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Bev Rogers

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Peter Abelard
Peter Abelard
Price: £5.15

1 of 1 people found the following review helpful
5.0 out of 5 stars Become wrapped up in this intense book., 12 Nov. 2015
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This review is from: Peter Abelard (Kindle Edition)
I found out about this book purely by chance and thank goodness I did. I will confess to often being sniffy about historical novels, but this one was written by an author who was a genuine medieval scholar and she did not tailor her book to suit a modern, less religious audience. It is the most extraordinary mixture of an intense love story and theology and consequently both emotionally moving and thought provoking. In our impulsive, ill considered age it is remarkable to have to watch the characters trapped in a situation where their own feelings, that of society and the church and their obligations to all these things have to be worked out. This is a very well known story and yet I found this an exciting, absorbing and, at times, poignant read. I feel haunted by it. Thank you Helen Waddell.


Out Into The Beautiful World
Out Into The Beautiful World
Price: £6.34

5 of 5 people found the following review helpful
5.0 out of 5 stars Out into the incredibly varied world of Theodore Dalrymple., 14 Sept. 2015
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In most of his books Theodore Dalrymple gives the impression that we are all going to Hell in a handcart. He may not agree entirely with this statement as he is an atheist, but everyone to their own. This book is a little different as he frequently touches on the pleasures of life and what a fascinating and varied read it is. He touches on such themes as the constant threat of apocalypse, the joys of nature in his garden, car parking, serial killers, academia, snobbery and aesthetics, to name but a few. One of the joys of older books is the glimpses we get of the authors character. Many more modern writers hide themselves, but Theodore Dalrymple does not and shares his views and passions with us and is often very funny. The essay on the joys of going to the local cinema to watch opera did make me laugh as I know exactly what he means. The tale of the tyrants money was very amusing too. I like to look at Hogarth's 'Gin Lane' as I cook the tea. He also addresses the darker side of life and this writing is equally engrossing in its own way.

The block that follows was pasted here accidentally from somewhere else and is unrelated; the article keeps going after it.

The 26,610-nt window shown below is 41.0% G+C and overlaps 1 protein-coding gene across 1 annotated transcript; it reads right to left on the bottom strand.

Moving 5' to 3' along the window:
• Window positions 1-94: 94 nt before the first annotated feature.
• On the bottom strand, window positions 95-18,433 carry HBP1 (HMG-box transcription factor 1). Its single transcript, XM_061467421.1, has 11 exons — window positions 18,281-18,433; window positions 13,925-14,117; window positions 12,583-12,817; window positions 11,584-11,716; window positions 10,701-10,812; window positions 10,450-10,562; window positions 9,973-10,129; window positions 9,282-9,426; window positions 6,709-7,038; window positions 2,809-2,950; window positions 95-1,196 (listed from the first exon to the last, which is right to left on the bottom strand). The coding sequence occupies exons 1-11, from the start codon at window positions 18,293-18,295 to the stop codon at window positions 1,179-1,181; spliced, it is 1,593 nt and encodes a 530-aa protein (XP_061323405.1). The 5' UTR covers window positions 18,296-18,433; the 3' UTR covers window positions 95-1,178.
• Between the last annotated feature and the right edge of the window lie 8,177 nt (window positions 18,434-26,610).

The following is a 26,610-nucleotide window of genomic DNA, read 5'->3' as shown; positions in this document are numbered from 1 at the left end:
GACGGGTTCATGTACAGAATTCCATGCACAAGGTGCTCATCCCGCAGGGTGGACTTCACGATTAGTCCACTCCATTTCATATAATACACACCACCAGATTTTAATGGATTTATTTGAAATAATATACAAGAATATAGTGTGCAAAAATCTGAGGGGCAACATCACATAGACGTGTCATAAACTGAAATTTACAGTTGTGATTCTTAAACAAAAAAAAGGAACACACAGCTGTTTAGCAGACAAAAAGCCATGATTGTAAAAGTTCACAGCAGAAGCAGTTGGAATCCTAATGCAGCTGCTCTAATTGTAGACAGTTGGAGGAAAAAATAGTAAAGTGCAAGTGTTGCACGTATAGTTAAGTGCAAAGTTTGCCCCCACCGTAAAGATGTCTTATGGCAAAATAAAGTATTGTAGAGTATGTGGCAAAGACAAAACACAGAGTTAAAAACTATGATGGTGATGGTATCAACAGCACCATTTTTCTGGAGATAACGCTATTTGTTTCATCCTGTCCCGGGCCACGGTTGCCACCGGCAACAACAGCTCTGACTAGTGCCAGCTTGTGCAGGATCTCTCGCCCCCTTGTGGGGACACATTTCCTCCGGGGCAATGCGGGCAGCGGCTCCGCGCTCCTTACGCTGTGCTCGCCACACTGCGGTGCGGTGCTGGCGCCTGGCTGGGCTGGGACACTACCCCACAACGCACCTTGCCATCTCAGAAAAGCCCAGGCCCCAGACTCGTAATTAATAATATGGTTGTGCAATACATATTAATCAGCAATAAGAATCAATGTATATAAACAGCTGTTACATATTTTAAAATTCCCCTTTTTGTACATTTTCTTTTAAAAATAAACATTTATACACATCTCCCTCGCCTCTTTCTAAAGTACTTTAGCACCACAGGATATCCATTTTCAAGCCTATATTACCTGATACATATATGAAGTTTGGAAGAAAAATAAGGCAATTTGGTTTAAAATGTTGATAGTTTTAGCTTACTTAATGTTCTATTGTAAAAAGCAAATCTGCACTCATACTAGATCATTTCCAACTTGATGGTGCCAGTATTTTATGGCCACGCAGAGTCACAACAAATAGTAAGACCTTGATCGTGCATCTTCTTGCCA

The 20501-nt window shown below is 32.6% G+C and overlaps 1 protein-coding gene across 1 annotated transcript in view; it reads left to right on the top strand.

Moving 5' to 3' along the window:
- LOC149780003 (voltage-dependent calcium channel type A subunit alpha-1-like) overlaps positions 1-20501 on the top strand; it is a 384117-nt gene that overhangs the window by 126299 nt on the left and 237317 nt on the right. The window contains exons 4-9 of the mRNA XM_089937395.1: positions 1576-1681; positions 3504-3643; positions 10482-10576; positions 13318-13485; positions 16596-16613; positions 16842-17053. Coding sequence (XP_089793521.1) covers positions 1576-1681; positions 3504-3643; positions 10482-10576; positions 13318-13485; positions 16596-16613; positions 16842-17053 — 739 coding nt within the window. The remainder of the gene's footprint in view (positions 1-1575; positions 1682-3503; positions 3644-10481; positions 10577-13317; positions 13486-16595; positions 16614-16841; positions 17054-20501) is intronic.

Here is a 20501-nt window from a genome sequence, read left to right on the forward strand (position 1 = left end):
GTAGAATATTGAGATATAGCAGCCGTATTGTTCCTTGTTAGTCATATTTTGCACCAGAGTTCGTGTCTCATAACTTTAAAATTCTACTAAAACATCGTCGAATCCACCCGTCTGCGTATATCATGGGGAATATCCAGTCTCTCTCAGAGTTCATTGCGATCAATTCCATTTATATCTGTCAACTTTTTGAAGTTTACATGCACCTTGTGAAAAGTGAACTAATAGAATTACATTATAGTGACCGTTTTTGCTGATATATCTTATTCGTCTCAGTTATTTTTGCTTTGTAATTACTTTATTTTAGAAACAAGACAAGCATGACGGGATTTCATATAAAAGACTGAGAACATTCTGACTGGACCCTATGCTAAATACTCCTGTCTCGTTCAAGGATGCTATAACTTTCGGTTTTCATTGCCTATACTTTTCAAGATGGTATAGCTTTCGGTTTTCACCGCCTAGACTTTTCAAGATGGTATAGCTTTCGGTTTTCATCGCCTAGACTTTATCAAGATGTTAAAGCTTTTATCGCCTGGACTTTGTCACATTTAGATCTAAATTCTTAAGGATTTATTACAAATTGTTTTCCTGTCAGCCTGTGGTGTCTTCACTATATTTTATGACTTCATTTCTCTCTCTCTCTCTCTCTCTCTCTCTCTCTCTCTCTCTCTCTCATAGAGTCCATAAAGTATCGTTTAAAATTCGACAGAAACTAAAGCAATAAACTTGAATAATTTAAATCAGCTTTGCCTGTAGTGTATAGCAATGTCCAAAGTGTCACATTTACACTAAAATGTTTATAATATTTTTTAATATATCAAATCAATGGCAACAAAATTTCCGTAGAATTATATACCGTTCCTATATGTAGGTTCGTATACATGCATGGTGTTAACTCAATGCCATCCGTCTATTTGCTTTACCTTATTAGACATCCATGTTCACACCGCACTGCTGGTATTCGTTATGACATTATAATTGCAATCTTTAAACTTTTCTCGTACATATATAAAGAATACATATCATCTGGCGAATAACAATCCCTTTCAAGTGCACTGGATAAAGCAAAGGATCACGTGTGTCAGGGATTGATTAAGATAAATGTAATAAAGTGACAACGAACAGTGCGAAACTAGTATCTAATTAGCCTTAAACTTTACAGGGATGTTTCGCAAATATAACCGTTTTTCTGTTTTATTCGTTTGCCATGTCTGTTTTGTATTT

As always, this book is beautifully written and well considered. The author is always generous in guiding you towards other people and matters that he thinks might be interesting. He touches on Dr. Johnson, Alexander Pope (wonderful man), Joshua Reynolds (very interesting), Dickens, Robert Graves, Hazlitt and others, pricking your curiosity. He has that brilliant Montaigne like habit of leading you all over the place in an essay and at the end you think, wow, that was interesting, but how on earth did we get here?
Theodore Dalrymple is puzzled by the modern world and it's evasions, but fortunately for him, and for us, his experiences of civil war, political correctness, hospitals, litter, tattoos, bad architecture, prison, multiculturalism and all his other obsessions have not made him entirely jaundiced. He comments at one point, on the subject of human behaviour, 'We shall never explain it; we shall never cease trying to explain it'. Precisely, and this is his own contribution to that task and a very fine, thoughtful and elegantly written piece of work it is. Well done. Thoroughly recommended.
Comment Comments (3) | Permalink | Most recent comment: Jul 31, 2016 8:30 AM BST


Drones
Drones
Price: £8.99

5.0 out of 5 stars Five Stars, 9 Aug. 2015
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This review is from: Drones (Audio CD)
as you would expect from a brilliant band


Berghaus Men's Light Trek Hydroshell Jacket, Carbon/Black, Large
Berghaus Men's Light Trek Hydroshell Jacket, Carbon/Black, Large
Price: £102.00

2 of 2 people found the following review helpful
5.0 out of 5 stars excellent coat does what you need, 4 July 2015
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excellent lightweight coat, packs very small, seems to be fully waterproof and is very light


A Visionary Madness: The Case of James Tilly Matthews and the Influencing Machine
A Visionary Madness: The Case of James Tilly Matthews and the Influencing Machine
by Mike Jay
Edition: Paperback
Price: £13.01

1 of 1 people found the following review helpful
5.0 out of 5 stars A wide ranging and fascinating tale., 7 Dec. 2014
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I came across the case of James Tilly Matthews totally by accident, followed a link to this book and am I glad I did. This is one of those wonderful books that throws a lot of fascinating material at you and gives your mind a feast. 'A Visionary Madness' is a mixture of history, both social and political, biography, psychology and cultural history. In this book, Mike Jay relates the history of James Tilly Matthews and examines it from a variety of angles.